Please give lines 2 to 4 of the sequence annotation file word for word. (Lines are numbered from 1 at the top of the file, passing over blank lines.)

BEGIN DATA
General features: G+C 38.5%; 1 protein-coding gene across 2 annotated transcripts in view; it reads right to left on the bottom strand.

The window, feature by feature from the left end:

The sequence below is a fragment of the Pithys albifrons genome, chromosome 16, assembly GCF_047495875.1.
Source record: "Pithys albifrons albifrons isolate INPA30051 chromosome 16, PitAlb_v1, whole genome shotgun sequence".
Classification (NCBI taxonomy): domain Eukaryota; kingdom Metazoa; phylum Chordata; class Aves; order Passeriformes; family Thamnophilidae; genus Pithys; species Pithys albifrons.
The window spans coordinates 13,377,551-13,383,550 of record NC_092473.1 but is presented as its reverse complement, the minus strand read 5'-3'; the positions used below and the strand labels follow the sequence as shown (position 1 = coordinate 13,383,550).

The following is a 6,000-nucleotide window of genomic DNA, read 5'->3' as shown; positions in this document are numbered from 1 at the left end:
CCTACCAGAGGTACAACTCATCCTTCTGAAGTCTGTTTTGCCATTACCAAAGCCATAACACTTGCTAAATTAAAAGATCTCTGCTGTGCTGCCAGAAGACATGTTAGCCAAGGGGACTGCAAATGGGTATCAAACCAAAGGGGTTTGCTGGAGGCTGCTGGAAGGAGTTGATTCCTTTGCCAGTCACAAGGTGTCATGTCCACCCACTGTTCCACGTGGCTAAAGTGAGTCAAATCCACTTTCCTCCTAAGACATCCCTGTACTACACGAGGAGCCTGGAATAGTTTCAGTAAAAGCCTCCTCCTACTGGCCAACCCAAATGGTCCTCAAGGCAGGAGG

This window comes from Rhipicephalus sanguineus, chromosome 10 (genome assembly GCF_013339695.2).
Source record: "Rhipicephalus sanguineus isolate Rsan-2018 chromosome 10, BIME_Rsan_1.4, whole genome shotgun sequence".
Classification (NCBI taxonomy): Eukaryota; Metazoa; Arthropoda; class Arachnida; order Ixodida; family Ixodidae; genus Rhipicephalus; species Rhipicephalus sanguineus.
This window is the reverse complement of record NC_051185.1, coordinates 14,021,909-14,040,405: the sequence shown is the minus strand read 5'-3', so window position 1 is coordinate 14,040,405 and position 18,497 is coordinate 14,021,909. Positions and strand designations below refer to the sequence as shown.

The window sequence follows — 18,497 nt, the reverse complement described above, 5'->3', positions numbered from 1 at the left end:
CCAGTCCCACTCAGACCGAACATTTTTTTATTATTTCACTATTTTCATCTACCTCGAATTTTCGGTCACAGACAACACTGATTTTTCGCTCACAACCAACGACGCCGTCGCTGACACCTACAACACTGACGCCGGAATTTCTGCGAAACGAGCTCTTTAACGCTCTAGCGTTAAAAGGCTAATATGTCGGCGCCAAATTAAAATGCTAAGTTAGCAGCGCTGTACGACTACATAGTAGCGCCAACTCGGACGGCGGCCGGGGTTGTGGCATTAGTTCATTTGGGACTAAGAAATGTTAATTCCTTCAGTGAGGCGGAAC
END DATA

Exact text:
The window, feature by feature from the left end:

The sequence below is a fragment of the Pithys albifrons genome, chromosome 16, assembly GCF_047495875.1.
Source record: "Pithys albifrons albifrons isolate INPA30051 chromosome 16, PitAlb_v1, whole genome shotgun sequence".